"A man who views the world the same at 50 as he did at 20 has wasted 30 years of his life.” - Muhammad Ali

marcuscnelson

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City Council hired NFL consultant Michael Huyghue to serve as their representative for the upcoming negotiations with the Jaguars.

https://www.jacksonville.com/story/news/politics/government/2023/07/25/jacksonville-city-council-hires-consultant-for-jaguars-stadium-of-the-future-negotiations/70458455007/

Mayor Deegan has interviewed three firms to perform the negotiations on behalf of the city, which are expected to begin in late August.
So, to the young people fighting in this movement for change, here is my charge: march in the streets, protest, run for school committee or city council or the state legislature. And win. - Ed Markey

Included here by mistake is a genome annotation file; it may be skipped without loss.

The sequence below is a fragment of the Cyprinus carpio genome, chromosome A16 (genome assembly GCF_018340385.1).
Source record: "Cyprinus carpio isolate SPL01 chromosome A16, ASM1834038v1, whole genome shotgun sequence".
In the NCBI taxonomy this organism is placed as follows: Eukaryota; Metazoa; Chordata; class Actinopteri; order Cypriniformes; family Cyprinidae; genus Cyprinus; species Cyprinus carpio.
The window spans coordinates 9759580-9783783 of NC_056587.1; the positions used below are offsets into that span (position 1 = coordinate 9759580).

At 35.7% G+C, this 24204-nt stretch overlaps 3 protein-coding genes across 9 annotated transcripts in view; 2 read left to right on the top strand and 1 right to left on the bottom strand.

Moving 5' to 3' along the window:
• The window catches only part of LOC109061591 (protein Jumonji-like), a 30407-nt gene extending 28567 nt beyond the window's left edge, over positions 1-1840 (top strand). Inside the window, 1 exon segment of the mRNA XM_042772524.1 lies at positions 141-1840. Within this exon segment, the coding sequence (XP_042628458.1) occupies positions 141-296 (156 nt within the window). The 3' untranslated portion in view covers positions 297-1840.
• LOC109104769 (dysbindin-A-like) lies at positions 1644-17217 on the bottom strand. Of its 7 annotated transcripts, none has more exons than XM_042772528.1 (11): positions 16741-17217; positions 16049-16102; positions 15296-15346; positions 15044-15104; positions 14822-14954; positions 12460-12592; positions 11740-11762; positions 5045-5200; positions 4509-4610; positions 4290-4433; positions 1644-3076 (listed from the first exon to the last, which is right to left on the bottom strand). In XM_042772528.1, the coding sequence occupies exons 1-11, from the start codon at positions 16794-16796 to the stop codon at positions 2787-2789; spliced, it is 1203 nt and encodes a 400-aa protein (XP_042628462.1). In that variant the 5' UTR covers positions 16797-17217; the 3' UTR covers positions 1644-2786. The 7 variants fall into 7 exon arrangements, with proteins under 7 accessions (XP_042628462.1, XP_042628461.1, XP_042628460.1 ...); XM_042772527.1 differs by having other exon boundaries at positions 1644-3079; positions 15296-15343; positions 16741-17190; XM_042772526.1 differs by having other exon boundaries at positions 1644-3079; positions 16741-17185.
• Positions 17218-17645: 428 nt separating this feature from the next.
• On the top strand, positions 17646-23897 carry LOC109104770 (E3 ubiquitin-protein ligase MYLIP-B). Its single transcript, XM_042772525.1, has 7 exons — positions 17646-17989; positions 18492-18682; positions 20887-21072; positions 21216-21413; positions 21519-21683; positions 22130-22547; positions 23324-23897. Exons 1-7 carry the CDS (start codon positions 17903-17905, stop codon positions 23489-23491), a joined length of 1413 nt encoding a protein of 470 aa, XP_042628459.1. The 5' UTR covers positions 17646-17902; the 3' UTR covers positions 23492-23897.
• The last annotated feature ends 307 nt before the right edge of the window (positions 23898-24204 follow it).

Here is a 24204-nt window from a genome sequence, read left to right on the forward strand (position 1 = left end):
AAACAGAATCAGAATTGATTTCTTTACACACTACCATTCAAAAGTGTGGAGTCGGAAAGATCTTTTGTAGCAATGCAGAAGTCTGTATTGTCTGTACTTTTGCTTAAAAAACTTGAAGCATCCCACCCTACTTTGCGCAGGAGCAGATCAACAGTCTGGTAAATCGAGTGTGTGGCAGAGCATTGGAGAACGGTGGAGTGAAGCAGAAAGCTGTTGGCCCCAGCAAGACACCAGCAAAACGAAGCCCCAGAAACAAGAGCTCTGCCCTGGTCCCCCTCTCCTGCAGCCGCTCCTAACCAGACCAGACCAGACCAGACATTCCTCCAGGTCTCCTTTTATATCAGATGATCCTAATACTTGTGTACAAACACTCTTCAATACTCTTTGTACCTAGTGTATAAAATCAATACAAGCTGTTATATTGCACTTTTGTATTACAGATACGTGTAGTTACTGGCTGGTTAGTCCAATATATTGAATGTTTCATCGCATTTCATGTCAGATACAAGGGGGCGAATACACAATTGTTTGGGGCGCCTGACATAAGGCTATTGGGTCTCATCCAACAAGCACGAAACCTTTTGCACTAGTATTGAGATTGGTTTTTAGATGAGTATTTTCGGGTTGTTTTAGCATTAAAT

Ken_FSU

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City Council hired NFL consultant Michael Huyghue to serve as their representative for the upcoming negotiations with the Jaguars.

https://www.jacksonville.com/story/news/politics/government/2023/07/25/jacksonville-city-council-hires-consultant-for-jaguars-stadium-of-the-future-negotiations/70458455007/

Mayor Deegan has interviewed three firms to perform the negotiations on behalf of the city, which are expected to begin in late August.

Just quickly appreciating all of this:

Quote
Jacksonville City Council agreed Tuesday to hiring own consultant to engage in upcoming Jaguars’ stadium negotiations  – which could start as early as August.

Council chose Michael Huyghue, a former Jaguars executive and current NFL consultant, to represent the council’s interests in negotiations regarding stadium renovations.